|A Measure of Success in Uganda: the Value of Monitoring Both HIV Prevalence and Sexual Behaviour (UNAIDS, 1998, 13 p.)|
From the outset of the epidemic, a major constraint has been the lack of accurate data. People trying to combat the spread of the disease often lack information about the effectiveness of their efforts - unsure whether they have successfully encouraged behavioural changes, or the extent to which such changes have helped check the epidemic.
Few developing countries have made consistent efforts to monitor both HIV prevalence and risk behaviour. Many still do not consider HIV/AIDS a sufficiently high priority - or are reluctant to raise in the public domain matters considered too personal or intimate. Some countries may even believe that the publication of survey results will raise unnecessary alarm or discourage trade or tourism. At the beginning of 1997, probably fewer than ten developing countries had carried out repeated surveys to assess behavioural change and condom use at the population level.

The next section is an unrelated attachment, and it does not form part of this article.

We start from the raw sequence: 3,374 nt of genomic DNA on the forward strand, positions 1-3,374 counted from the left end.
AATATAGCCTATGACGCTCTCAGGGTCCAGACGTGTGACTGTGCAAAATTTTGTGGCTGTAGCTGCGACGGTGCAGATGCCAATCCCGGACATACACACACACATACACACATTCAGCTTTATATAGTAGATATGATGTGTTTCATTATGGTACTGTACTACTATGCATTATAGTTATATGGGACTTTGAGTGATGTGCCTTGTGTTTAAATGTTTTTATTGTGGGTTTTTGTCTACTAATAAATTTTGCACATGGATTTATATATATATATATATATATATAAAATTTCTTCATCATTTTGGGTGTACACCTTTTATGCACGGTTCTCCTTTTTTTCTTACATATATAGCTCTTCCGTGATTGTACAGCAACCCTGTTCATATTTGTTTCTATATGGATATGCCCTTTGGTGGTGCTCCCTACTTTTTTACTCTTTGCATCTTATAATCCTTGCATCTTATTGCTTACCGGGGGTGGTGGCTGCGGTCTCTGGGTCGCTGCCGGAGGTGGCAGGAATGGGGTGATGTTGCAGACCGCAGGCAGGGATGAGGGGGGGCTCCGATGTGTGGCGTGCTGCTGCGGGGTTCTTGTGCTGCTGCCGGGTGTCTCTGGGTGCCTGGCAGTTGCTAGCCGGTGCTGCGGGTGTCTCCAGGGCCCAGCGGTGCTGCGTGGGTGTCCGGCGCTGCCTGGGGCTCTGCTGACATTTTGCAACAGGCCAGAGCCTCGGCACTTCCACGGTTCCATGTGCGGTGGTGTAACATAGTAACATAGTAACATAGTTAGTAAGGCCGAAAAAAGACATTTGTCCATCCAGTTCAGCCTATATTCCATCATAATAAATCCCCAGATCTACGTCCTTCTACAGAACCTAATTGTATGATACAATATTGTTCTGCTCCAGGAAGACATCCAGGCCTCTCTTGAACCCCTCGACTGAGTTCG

Uganda is one of the African countries where the HIV epidemic was recognized early and is one of the most severely affected. Government, NGOs and other institutions in civil society have been determined to deal with the issues openly and directly, and have placed Uganda in the forefront of the fight against HIV/AIDS. This has ensured not only that Uganda has one of the most vigorous and wide-ranging programmes to combat the epidemic, with some success in limiting HIV spread especially among urban youths, but also that it has started to develop consistent systems of monitoring. These activities are far from perfect, and the results are still subject to a variety of interpretations, but they are a clear example of what can be achieved even in a country with few resources and poor infrastructure - and offer experience from which other countries can benefit.
This case study looks at the tools that Uganda uses to track trends in HIV and trends in reported sexual behaviour. It also demonstrates links between the two.